Before you optimize your website or buy pay-per-click (PPC) traffic, you should perform “keyword due diligence”.
That means you must check to see that Internet users are actually searching for information on your product or topic using the same keywords you assume they would use.
When I tell this to people, they often pooh-pooh it. “It’s not necessary for us to do keyword research,” they tell me. “We know our industry; we know our products; and we know what words they would search on.”
To which I say: Oh, really?
With the Internet, there is no need to guess at which keywords are the right ones. There are software tools that can tell you exactly how many Google searches were performed on your keywords this month.
Often, the keywords used most often are not the ones you picked. In addition, small variations in keywords can make a big difference in results.
For instance, I need to optimize a website for people looking to buy and maintain an aquarium.
It seems obvious that the keyword to optimize the home page for would be “aquarium”, right?
And when I used WordTracker to check, sure enough there were 823,000 searches on the term “aquarium” on Google.
But, there were 11.1 million searches on Google on the term “aquariums” which is the plural of aquarium and has an “s” at the end.
This result tells me that I should optimize the home page copy on the word “aquariums” and not just “aquarium”.
I would never have known this had I not done my due diligence and checked the actual search volumes myself.
Of what use is keyword due diligence? There are at least 3 online marketing activities that can benefit from keyword research and discovery.
The first, as already noted, is search engine optimization. Each page on the website should be optimized for keywords relating to its topic. These should be the keywords that get the most search activity.
The second online marketing activity related to keyword due diligence is pay-per-click advertising. Even a good PPC ad will generate mediocre sales results if you bid on the wrong keywords.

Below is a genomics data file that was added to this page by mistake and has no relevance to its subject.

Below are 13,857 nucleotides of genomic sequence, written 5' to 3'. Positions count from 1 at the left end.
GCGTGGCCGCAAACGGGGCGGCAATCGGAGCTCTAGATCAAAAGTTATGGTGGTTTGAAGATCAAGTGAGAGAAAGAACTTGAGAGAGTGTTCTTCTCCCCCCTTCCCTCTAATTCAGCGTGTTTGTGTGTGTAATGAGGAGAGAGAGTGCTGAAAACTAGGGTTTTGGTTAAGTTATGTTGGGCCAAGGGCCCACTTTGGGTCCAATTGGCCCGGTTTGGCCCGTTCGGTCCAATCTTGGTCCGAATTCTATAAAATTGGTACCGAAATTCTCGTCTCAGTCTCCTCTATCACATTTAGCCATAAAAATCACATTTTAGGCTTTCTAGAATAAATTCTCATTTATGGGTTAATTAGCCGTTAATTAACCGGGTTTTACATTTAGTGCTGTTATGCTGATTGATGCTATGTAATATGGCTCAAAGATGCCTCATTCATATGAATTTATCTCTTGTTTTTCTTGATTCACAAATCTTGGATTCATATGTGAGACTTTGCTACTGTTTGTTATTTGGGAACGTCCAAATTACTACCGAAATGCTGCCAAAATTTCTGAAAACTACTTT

The third keyword-related online marketing activity is determining the feasibility of new products.
Example: you decide to write and sell an e-book on how to set up your first aquarium. You think fish-keeping is a very popular hobby, but you aren’t sure.
But even if you were sure that fish-keeping is popular, that doesn’t mean the book will sell. Remember, we are not selling in a bookstore; we are selling on the Internet.
So for a product to be successful, potential buyers must be searching the Internet for information relating to it.
My rule of thumb is that the keyword must have at least 100,000 searches a month on Google to be successful online. “Aquariums” with 11.1 million and “aquarium” with 823,000 both pass with flying colors.
There’s another way to do your keyword due diligence. It’s to spy on your competitors and see what keywords their websites are optimized on. But don’t worry, it’s perfectly legal.
Here’s how to do it: You can see what keywords your competitors are using by reading the source codes on their website. “Source code” is the programming language used to build their websites.
In optimized websites, the source code for the pages includes keyword lists in areas of the code called meta tags. The most important meta tags to check are the title tag, description tag, and keywords tag.
Failure to put strategic keywords in the title tag can result in pages being poorly ranked. The title tag can be a maximum of 95 characters including spaces, but ideally no longer than 6 or 7 words. The description tag should be a maximum of 220 characters with spaces.
To find the keywords contained in the meta tags of your competitor, go to his home page. Click “view” and then choose “source.” A window will appear displaying the page’s source code with the meta tags clearly labeled as headline, title, description, and keywords.
In minutes, you can know all the keywords your competitors have optimized their sites for. You can then use WordTracker or another keyword research and discovery tool to find out how much these terms are searched.
Bob Bly is the author of “World’s Best Copywriting Secrets” and has written copy for more than 100 companies including IBM, Boardroom, Medical Economics and AT&T. He is the author of more than 75 books and a columnist for Target Marketing, Early To Rise and The Writer. McGraw-Hill calls him “America’s top copywriter”.